The Best Vegan Cinnamon Buns Recipe

The BEST Cinnamon Bun Recipe – And It’s Vegan!

Cinnamon rolls have a bad rep. No one ever makes them because it’s common knowledge they take way too long to make.

Well not anymore.

Here is a simple cinnamon bun recipe that is deliciously ooey gooey like a fresh Cinnabon but has no milk, butter, or eggs at all. Not only is it vegan but it only takes a bit under 2 hours to make from start to finish. What is this madness?!

Give it a try and I promise you will not be disappointed. And because it makes up to 12 rolls you will have lots to go around. After all of your friends demolish the rolls you can blow their minds when telling them that they are completely vegan. The secret ingredient? Coconut oil.

So without further ado here is how to make these scrumptious buns every weekend for the rest of your life.

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Vegan Cinnamon Bun Recipe

Please note that I did not create this recipe however, I did alter it slightly. All credit goes to Sprinkled With Jules. Check out her website for more amazing recipes!

Pictures of each step at the end.

4 1/2 tea. (2 packets) rapid rise yeast
1 cup warm water
1/3 cup melted coconut oil
1 tsp. salt
1/4 cup + 1 tea. sugar
2 1/2 cups all-purpose flour
2 cups additional all-purpose flour (may not be needed)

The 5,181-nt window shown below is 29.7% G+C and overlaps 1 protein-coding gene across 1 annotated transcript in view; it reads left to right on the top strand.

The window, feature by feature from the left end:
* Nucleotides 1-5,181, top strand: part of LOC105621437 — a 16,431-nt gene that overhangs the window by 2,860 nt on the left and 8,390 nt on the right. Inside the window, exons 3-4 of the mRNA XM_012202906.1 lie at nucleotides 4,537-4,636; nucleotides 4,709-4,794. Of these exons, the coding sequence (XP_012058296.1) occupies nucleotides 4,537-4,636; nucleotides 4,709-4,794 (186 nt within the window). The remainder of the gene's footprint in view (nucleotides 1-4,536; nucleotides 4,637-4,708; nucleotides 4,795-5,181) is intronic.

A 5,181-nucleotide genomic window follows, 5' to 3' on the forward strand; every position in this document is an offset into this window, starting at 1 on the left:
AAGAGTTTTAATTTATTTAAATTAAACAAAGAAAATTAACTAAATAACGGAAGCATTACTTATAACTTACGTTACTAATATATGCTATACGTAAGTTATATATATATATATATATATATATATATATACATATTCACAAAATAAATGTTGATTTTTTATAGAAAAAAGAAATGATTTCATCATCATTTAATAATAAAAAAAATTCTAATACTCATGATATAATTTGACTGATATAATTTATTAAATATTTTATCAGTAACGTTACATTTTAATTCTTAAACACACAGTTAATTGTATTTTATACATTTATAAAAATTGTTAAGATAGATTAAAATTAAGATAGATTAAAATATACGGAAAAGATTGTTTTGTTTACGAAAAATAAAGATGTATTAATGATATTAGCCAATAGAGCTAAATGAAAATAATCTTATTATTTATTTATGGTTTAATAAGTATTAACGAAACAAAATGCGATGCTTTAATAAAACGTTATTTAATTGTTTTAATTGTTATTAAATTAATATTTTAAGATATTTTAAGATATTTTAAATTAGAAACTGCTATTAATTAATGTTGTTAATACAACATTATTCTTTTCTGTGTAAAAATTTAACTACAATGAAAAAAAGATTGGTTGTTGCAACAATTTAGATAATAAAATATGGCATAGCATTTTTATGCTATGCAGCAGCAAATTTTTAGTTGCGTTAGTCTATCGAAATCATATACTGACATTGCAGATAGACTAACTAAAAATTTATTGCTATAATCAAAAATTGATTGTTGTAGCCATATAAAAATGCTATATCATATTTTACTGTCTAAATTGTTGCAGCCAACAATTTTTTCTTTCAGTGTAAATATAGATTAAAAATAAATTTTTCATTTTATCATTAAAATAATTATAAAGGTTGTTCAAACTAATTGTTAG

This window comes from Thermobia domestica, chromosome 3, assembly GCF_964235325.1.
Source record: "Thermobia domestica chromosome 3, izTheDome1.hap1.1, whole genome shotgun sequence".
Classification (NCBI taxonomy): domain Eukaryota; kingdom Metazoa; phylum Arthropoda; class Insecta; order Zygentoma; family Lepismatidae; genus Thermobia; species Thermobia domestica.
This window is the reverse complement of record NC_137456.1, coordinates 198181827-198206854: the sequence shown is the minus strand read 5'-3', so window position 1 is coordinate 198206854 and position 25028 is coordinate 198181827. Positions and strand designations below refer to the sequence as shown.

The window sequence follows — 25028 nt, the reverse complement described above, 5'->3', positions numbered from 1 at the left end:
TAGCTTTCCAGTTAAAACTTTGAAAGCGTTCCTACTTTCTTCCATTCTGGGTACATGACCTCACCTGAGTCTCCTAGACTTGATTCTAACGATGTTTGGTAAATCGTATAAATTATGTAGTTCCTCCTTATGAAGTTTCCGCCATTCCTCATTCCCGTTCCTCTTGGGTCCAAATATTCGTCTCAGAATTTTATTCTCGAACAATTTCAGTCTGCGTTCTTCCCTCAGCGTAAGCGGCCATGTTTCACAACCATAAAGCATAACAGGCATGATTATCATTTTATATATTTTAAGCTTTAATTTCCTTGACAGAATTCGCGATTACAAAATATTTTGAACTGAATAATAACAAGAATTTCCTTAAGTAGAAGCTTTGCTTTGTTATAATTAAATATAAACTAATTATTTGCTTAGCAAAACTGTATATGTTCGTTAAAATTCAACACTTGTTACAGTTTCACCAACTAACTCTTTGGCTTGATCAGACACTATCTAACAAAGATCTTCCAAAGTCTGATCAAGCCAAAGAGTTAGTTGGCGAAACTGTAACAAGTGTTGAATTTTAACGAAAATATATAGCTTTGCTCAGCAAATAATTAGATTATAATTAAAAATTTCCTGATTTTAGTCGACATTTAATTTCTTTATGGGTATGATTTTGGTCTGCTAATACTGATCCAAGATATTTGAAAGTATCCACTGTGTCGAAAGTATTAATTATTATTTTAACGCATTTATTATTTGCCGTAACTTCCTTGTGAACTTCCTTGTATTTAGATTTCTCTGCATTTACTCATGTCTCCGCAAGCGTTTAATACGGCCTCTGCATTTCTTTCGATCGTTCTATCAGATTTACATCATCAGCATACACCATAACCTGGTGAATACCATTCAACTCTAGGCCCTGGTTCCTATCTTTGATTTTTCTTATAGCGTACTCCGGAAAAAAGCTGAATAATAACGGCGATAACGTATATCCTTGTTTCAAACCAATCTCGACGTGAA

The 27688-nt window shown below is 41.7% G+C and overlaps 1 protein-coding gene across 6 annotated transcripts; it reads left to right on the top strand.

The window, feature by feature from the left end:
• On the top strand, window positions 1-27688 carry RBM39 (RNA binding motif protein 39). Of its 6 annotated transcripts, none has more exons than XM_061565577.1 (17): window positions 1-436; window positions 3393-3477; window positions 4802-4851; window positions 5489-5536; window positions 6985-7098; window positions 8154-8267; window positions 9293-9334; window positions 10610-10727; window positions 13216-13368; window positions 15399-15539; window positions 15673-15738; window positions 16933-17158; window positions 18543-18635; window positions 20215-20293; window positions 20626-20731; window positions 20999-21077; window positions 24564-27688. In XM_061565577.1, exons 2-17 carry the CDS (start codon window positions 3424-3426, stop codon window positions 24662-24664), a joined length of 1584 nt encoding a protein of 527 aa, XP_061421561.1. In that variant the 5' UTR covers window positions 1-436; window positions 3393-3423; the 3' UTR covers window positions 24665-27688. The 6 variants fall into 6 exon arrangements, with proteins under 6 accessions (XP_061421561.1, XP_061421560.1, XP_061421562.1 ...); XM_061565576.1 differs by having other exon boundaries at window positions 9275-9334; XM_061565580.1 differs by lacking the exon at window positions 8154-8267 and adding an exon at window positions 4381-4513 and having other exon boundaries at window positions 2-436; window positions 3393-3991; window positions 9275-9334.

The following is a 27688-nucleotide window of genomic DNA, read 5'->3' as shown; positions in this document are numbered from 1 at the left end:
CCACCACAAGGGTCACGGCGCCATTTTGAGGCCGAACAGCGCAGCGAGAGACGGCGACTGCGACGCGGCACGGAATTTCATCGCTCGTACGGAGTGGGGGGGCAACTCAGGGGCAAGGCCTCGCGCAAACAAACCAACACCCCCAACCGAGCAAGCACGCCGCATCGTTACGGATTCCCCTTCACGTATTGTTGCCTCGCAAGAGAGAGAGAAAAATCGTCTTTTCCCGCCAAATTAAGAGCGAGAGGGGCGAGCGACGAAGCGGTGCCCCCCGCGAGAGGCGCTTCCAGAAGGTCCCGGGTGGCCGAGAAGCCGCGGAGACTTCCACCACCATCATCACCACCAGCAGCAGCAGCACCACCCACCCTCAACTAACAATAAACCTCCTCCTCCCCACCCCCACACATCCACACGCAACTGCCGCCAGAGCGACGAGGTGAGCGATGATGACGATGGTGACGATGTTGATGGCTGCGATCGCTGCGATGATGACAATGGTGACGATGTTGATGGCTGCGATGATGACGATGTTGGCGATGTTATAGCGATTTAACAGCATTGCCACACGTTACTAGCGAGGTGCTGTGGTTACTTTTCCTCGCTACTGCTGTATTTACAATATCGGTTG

2 tsp. cinnamon
3/4 cup brown sugar
2 tbsp. melted coconut oil

2 cups powdered sugar
2 tbsp. water

Measuring cups
Various bowls
Utensils for mixing
Rolling pin (or in my case – a wine bottle)
Sharp knife

Step 1 – Activate the Yeast

Take the 1 cup warm water (on the hotter side!) and sprinkle only 1 tsp. sugar and all of the yeast. Mix until there are no more chunks. Let stand for 5-10 mins to activate. After the 10 mins the mixture should have risen slightly and is bubbly.

Step 2 – Create the Dough

Add the 1/3 cup melted coconut oil, 2 1/2 cups all-purpose flour, 1 tsp. salt, and remaining 1/4 cup sugar and mix until the very sticky mixture all comes together. Add the additional flour in increments until the mixture does not stick to the bowl anymore and stays together. Flour your counter and knead the dough a few times to make it a nice and smooth ball. If it still needs more flour you will know because it will be coming apart on your counter. If so then just go back to the bowl and add more flour.

Once you get a good smooth consistency then flour your bowl and set the dough aside in it.

Step 3 – Prepare the Filling

Combine the 2 tsp. cinnamon and 3/4 cup brown sugar and mix. Do not add the coconut oil yet.

Step 4 – Roll the Dough

Dust the counter with flour and roll the dough out to a rectangle approximately 12×16 in. Spread the 2 tbsp. melted coconut oil on the dough leaving a small border around the edges so that the filling does not seep out later. Sprinkle the surface with the brown sugar mixture and spread it out evenly with your hands, gently pressing it in to the dough at the same time. Add crushed pecans if you are feeling fancy.